Global rubber prices nosedive over glut scare
(Business Standard report)
Kochi, India – Serious concerns are being raised over prices on the natural rubber market, as a glut is expected this year too, owing to weak demand from China and other major consuming nations.
According to the Business Standard, Tokyo rubber futures dropped around three percent and sank to their weakest level in more than five years on lingering concerns over high inventory and drop in demand in China.
Global oversupply has dragged on the benchmark contract, pushing down nearly 30 percent so far this year at TOCOM. The global market is also worried about the high stocks in China, Thailand and Vietnam. Although the rubber inventory in China has dropped in recent weeks to below 160,000 tonnes, stocks in the bonded warehouses remain high at around 360,000 tonnes, according to dealers’ estimates.
In addition to the high stocks in China, the market is also under pressure from Thailand’s plan to sell 200,000 tonnes of state rubber stocks, although the current political crisis there was likely to delay the sale. There were no clear estimates for the inventory in Vietnam, but the country has overtaken Malaysia as the world’s third largest producer, raising the risk of a price war.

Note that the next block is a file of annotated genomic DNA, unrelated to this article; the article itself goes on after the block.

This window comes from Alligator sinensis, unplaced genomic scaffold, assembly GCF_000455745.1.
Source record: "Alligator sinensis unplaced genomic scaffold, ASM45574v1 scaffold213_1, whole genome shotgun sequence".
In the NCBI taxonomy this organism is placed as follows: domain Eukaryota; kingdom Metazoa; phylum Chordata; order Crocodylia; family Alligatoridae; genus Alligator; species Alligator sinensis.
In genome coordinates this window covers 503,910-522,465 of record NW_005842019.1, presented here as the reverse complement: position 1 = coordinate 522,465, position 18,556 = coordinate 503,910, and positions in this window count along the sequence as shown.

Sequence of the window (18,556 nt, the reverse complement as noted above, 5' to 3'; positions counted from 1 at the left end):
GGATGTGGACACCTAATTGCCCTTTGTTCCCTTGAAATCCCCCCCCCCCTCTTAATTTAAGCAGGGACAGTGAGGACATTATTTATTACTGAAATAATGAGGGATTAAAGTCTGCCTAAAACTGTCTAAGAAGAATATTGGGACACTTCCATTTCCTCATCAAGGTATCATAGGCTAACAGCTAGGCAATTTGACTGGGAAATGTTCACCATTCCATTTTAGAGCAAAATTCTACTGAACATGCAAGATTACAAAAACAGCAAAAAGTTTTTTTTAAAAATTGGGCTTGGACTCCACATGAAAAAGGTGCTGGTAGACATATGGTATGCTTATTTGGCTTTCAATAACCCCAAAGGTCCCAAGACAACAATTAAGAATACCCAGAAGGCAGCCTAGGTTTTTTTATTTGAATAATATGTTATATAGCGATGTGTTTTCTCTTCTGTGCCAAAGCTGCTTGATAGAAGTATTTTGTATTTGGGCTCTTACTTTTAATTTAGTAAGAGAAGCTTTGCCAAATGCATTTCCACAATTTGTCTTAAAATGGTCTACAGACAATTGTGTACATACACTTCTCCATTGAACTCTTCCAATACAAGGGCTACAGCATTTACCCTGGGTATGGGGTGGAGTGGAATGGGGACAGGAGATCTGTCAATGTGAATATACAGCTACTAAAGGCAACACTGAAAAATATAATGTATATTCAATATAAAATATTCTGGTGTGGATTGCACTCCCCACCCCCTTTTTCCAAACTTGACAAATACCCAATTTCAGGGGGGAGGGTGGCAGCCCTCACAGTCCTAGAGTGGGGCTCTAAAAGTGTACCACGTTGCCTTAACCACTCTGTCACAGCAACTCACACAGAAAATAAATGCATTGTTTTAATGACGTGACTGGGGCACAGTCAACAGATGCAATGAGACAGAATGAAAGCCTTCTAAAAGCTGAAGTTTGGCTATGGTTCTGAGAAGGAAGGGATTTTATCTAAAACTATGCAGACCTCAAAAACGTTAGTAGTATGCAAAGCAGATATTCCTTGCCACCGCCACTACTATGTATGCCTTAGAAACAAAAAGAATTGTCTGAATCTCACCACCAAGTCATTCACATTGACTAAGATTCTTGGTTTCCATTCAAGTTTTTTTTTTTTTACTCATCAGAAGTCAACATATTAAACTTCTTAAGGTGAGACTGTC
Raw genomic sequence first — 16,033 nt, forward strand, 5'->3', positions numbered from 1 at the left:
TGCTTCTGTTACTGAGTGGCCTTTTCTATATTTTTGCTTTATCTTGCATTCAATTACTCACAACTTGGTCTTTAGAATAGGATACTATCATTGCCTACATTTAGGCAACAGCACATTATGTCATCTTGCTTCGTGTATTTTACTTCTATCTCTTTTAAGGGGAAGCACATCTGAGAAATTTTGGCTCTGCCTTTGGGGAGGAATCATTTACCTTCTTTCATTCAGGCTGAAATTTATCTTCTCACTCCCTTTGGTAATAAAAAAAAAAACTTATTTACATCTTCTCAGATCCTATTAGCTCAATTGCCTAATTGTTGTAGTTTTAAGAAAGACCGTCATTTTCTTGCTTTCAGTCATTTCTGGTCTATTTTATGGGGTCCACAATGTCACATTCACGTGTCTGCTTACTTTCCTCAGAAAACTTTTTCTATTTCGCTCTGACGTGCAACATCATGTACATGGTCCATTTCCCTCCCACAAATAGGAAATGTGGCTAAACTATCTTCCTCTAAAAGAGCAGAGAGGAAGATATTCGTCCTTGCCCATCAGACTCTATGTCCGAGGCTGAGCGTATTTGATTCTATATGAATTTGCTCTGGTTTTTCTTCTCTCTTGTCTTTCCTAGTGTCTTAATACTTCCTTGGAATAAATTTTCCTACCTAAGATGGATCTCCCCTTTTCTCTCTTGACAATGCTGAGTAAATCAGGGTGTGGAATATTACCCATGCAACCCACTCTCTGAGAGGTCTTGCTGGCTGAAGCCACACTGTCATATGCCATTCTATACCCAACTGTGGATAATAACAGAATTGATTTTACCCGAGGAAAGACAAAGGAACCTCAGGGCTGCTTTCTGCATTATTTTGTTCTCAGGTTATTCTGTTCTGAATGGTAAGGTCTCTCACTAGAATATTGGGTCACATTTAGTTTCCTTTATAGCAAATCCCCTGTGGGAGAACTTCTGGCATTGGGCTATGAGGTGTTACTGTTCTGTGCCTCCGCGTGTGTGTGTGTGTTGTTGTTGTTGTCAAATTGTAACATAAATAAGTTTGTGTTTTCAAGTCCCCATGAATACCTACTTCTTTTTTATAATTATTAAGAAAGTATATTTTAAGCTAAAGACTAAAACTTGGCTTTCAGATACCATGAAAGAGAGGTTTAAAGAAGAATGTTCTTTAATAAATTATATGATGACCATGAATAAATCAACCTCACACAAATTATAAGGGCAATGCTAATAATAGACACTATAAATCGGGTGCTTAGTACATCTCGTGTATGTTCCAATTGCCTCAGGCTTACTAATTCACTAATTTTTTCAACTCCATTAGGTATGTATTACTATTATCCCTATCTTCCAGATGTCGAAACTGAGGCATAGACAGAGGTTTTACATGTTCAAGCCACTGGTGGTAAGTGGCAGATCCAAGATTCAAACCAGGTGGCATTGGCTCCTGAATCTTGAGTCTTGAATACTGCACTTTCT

Global supply is forecast to exceed demand by 241,000 tonnes in 2014, a fourth straight year of glut, according to the International Rubber Study Group (IRSG). Meanwhile, the slump in natural rubber prices is spurring Southeast Asian farmers to turn to other crops. Output growth in top producer Thailand could halve this year, while in neighbouring Vietnam farmers have cut down trees and reduced tapping. Asia accounts for about 90 percent of the world’s natural rubber output.
Rubber prices have sunk roughly 30 percent this year and hit five-year lows on persistent worries about slower economic growth in the main consumer, China, and oversupply. Global supply is forecast to exceed demand by 241,000 tonnes in 2014 for a fourth year of glut, according to IRSG, which ruled out any near-term rebound in prices.